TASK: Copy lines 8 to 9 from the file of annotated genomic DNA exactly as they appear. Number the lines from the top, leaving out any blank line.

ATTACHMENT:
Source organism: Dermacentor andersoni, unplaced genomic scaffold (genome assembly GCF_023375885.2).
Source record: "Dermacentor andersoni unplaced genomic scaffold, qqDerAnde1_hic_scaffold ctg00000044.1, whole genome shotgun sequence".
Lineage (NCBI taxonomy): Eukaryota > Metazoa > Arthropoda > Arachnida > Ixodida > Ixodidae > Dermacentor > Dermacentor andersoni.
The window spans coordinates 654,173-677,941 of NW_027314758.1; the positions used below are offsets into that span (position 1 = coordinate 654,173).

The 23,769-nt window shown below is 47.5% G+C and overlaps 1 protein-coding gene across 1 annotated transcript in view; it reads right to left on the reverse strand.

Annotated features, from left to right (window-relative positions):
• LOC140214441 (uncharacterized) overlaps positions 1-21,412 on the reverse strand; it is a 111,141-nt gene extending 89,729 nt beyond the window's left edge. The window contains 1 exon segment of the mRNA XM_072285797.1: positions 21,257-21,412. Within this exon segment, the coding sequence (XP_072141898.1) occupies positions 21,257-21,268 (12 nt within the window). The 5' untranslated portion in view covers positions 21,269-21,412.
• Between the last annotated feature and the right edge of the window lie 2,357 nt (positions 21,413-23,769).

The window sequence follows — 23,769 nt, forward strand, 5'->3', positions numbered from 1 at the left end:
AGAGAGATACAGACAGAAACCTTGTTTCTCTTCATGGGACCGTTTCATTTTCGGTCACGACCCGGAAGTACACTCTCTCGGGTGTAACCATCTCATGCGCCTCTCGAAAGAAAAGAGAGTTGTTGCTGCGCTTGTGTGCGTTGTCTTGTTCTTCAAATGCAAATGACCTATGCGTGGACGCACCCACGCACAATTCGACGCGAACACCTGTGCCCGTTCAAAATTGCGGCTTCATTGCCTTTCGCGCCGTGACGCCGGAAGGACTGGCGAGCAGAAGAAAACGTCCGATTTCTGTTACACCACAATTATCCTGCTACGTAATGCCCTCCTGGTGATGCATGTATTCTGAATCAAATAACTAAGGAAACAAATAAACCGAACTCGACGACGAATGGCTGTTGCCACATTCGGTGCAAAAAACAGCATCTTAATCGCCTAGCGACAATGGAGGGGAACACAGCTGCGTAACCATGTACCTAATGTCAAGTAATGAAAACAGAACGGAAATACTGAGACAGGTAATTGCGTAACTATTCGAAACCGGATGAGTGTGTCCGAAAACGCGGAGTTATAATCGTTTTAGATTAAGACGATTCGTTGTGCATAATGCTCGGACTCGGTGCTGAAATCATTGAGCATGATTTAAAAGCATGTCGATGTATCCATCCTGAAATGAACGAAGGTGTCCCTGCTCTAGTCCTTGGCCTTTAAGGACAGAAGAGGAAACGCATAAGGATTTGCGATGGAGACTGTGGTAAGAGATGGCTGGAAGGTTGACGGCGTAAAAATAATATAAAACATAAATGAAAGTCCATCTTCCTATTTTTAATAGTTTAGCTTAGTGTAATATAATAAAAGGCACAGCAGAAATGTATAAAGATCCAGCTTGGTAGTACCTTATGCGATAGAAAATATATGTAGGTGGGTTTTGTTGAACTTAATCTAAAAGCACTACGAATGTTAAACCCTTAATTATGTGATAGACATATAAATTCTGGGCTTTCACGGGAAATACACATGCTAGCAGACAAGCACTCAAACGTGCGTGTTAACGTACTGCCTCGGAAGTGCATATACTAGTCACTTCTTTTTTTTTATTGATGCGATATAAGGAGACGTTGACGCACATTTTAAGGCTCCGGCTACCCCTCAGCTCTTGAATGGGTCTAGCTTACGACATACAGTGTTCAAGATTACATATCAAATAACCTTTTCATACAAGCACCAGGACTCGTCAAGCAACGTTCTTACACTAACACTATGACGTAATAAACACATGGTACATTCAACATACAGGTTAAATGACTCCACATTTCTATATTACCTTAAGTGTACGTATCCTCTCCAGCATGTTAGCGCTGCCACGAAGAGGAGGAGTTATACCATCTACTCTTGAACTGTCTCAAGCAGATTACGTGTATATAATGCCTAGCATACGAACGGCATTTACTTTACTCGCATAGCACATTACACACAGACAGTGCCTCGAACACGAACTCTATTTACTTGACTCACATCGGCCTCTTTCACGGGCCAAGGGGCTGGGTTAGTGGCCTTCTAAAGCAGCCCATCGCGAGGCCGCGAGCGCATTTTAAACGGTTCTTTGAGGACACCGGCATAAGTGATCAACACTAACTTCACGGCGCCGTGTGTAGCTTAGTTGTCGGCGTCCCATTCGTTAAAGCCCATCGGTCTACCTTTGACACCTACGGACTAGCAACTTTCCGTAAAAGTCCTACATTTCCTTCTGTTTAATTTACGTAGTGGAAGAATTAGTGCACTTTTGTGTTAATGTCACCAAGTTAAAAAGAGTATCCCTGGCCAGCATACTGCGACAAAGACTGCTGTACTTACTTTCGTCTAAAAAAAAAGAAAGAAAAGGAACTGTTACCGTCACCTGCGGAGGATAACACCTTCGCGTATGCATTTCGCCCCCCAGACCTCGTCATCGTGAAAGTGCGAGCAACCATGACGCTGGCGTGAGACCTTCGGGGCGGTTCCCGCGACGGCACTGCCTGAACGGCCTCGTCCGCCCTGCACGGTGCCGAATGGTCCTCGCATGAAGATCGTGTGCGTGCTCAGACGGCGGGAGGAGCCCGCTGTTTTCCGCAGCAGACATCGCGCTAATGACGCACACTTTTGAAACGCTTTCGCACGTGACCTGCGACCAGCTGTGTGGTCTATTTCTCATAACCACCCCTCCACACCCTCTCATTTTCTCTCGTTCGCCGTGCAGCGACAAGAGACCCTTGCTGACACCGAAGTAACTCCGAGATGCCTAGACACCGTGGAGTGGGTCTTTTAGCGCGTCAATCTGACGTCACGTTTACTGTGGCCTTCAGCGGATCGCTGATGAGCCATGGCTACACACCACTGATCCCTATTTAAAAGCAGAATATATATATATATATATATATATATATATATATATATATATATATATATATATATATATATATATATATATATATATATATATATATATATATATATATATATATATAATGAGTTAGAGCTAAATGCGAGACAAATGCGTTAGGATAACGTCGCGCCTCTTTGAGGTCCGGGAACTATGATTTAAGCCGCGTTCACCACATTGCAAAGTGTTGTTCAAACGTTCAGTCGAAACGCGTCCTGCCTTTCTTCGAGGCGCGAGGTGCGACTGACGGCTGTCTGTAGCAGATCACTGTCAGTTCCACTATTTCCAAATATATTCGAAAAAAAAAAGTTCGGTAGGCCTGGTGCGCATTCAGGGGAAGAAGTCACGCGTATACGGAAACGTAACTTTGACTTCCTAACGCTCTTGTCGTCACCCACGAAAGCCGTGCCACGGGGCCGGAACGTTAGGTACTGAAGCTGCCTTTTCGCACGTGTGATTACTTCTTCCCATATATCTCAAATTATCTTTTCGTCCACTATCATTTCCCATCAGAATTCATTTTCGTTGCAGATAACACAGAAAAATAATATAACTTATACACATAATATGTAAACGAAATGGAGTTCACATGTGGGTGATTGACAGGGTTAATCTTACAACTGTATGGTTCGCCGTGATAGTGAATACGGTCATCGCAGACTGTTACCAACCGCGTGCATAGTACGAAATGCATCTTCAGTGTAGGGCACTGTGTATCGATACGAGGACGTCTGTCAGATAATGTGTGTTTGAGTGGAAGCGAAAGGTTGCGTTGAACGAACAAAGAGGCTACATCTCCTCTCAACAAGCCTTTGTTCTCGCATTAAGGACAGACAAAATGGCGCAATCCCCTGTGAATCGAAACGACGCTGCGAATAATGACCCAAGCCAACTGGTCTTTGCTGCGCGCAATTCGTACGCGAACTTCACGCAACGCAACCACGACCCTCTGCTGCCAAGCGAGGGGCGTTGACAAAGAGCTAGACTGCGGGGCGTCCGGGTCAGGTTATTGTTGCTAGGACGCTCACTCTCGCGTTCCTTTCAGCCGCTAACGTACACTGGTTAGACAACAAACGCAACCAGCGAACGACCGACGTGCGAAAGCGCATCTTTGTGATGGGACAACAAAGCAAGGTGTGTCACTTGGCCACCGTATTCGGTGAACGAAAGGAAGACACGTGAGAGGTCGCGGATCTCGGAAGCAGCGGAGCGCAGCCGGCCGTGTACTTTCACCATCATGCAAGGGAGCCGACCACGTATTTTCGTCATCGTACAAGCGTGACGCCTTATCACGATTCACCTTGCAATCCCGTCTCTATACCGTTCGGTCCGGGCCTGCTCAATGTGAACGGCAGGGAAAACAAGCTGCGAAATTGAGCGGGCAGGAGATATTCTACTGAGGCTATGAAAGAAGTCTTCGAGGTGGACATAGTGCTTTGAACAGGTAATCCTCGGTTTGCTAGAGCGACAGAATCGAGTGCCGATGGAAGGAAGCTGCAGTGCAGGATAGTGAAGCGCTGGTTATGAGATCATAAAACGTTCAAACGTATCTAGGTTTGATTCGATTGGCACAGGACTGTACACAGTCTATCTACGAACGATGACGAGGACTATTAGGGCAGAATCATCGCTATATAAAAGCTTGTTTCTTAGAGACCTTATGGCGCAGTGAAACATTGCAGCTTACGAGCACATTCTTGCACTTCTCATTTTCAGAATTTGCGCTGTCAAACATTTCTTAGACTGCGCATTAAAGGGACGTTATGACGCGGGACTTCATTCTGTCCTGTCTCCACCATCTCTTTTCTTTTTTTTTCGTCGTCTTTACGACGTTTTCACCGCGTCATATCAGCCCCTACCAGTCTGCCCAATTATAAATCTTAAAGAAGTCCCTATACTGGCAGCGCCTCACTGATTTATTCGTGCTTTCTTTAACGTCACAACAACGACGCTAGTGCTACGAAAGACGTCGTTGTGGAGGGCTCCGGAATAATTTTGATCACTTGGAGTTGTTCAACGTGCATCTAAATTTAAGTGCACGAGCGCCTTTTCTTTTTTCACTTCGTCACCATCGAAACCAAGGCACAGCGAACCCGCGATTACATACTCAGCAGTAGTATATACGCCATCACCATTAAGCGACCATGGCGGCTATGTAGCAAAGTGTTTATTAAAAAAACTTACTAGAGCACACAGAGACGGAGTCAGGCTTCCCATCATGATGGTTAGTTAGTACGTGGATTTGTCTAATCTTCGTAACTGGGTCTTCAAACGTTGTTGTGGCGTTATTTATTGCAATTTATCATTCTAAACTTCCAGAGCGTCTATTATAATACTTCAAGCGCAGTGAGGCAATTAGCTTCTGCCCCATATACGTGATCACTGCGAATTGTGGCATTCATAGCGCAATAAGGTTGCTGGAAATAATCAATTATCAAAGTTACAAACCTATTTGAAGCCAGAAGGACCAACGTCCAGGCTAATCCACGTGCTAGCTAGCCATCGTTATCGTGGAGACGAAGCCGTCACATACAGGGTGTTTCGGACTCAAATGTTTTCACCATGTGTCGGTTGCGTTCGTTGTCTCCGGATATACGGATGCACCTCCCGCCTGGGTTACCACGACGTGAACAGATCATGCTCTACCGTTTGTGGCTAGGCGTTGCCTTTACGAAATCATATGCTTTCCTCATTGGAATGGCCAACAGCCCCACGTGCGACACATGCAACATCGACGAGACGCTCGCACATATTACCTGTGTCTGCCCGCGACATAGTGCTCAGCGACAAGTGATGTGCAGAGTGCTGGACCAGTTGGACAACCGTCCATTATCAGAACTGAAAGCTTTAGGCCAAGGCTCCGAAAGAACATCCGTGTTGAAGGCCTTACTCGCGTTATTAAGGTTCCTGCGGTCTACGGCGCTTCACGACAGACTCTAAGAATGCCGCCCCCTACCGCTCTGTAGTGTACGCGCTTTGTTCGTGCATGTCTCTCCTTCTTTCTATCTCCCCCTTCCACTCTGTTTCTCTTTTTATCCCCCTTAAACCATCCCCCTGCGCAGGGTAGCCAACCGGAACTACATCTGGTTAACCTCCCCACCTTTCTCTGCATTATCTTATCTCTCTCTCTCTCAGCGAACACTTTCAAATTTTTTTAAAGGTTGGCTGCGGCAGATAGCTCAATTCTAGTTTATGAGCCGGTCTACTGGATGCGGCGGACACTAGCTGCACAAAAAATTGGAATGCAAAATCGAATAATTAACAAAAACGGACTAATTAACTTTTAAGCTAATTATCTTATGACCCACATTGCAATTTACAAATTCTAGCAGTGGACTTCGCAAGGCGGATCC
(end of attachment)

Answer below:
• Between the last annotated feature and the right edge of the window lie 2,357 nt (positions 21,413-23,769).

The window sequence follows — 23,769 nt, forward strand, 5'->3', positions numbered from 1 at the left end: